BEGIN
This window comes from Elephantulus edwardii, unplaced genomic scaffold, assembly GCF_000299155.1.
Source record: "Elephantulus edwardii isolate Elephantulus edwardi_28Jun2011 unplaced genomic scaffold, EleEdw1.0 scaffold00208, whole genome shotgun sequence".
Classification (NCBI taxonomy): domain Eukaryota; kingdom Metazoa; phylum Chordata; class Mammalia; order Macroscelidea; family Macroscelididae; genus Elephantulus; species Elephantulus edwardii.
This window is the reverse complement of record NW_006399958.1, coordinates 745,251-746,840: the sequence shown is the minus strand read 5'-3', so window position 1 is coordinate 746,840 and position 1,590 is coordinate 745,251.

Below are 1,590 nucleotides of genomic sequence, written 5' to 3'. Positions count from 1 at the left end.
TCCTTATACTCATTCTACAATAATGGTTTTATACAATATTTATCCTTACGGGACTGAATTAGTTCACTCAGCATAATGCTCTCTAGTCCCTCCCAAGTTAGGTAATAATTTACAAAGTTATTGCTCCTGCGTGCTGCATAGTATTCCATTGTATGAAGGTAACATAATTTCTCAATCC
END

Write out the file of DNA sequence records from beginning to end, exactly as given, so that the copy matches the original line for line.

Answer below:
This window comes from Elephantulus edwardii, unplaced genomic scaffold, assembly GCF_000299155.1.
Source record: "Elephantulus edwardii isolate Elephantulus edwardi_28Jun2011 unplaced genomic scaffold, EleEdw1.0 scaffold00208, whole genome shotgun sequence".
Classification (NCBI taxonomy): domain Eukaryota; kingdom Metazoa; phylum Chordata; class Mammalia; order Macroscelidea; family Macroscelididae; genus Elephantulus; species Elephantulus edwardii.
This window is the reverse complement of record NW_006399958.1, coordinates 745,251-746,840: the sequence shown is the minus strand read 5'-3', so window position 1 is coordinate 746,840 and position 1,590 is coordinate 745,251.

Below are 1,590 nucleotides of genomic sequence, written 5' to 3'. Positions count from 1 at the left end.
TCCTTATACTCATTCTACAATAATGGTTTTATACAATATTTATCCTTACGGGACTGAATTAGTTCACTCAGCATAATGCTCTCTAGTCCCTCCCAAGTTAGGTAATAATTTACAAAGTTATTGCTCCTGCGTGCTGCATAGTATTCCATTGTATGAAGGTAACATAATTTCTCAATCC